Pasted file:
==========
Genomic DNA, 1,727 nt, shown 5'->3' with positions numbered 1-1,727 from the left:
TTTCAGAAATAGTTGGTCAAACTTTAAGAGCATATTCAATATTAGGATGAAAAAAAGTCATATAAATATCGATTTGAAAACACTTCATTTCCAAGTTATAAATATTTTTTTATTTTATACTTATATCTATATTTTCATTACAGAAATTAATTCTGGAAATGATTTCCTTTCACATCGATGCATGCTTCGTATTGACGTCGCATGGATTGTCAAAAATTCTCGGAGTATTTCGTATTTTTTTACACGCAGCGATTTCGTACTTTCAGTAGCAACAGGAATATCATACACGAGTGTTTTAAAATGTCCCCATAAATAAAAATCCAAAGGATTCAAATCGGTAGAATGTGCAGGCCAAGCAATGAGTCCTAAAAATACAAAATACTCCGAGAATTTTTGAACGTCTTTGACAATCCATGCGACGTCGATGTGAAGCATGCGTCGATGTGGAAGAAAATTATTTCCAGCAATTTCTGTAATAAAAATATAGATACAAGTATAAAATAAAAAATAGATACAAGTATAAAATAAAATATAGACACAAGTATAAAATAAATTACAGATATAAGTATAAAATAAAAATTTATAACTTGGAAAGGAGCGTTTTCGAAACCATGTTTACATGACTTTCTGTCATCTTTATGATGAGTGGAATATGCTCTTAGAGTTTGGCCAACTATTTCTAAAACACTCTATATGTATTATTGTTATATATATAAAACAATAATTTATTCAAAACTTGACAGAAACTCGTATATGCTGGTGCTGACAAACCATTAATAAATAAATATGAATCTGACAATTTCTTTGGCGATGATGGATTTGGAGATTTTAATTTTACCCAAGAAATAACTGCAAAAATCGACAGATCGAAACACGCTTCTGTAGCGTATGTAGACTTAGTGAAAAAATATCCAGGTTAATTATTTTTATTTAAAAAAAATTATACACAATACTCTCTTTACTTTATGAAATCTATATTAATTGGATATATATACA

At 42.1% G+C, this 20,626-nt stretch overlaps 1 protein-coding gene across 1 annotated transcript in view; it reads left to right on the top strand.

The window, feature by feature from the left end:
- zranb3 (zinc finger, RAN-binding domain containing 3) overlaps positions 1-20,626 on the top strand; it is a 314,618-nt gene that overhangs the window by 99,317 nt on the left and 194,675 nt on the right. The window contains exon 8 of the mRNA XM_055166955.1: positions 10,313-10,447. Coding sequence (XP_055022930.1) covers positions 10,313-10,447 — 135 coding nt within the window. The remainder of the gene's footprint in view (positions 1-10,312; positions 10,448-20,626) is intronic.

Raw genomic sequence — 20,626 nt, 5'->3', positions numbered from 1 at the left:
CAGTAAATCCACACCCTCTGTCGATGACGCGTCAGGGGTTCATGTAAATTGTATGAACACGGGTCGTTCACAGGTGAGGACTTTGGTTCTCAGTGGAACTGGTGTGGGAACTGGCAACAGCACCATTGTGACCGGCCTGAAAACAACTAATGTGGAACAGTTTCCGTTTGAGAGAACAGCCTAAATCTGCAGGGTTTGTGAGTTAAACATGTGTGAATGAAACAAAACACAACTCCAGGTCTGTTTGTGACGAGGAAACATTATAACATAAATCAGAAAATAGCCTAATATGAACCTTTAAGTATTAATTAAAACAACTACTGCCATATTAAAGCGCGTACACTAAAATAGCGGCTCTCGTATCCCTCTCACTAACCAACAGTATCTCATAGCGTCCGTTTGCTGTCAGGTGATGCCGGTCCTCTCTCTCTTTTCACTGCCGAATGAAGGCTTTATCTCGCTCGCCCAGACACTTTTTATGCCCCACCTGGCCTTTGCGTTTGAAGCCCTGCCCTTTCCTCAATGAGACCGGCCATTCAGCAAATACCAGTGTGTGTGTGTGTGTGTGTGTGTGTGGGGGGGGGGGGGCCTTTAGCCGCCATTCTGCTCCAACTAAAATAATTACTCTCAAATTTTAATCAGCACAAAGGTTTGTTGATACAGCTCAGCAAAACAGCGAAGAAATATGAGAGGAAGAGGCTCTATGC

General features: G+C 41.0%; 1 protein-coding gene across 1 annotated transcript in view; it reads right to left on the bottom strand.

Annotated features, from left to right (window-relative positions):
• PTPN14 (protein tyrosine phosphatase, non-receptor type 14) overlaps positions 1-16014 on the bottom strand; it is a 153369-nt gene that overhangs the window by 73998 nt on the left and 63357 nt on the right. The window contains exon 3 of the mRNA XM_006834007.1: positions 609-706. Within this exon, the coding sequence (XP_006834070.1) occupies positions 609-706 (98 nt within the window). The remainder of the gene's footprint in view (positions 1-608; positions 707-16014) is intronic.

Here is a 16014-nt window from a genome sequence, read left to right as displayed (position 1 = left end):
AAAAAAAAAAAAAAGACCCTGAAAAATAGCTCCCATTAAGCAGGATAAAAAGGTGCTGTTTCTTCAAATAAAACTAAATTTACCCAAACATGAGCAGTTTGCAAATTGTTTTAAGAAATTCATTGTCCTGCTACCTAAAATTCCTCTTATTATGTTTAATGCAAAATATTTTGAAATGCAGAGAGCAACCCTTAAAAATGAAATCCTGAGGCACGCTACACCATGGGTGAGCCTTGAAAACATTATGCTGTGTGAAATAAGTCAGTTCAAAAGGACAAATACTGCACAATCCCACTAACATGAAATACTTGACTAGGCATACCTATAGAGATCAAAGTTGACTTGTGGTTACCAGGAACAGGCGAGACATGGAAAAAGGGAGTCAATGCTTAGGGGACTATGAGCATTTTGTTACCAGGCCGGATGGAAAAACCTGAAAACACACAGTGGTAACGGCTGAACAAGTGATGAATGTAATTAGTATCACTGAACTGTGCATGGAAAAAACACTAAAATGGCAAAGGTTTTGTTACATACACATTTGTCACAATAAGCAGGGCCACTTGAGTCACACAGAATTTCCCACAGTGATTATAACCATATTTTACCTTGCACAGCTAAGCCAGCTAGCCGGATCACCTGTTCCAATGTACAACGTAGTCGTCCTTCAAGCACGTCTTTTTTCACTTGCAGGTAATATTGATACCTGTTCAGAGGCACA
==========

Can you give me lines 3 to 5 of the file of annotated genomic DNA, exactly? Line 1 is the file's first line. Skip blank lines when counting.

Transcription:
At 42.1% G+C, this 20,626-nt stretch overlaps 1 protein-coding gene across 1 annotated transcript in view; it reads left to right on the top strand.

The window, feature by feature from the left end:
- zranb3 (zinc finger, RAN-binding domain containing 3) overlaps positions 1-20,626 on the top strand; it is a 314,618-nt gene that overhangs the window by 99,317 nt on the left and 194,675 nt on the right. The window contains exon 8 of the mRNA XM_055166955.1: positions 10,313-10,447. Coding sequence (XP_055022930.1) covers positions 10,313-10,447 — 135 coding nt within the window. The remainder of the gene's footprint in view (positions 1-10,312; positions 10,448-20,626) is intronic.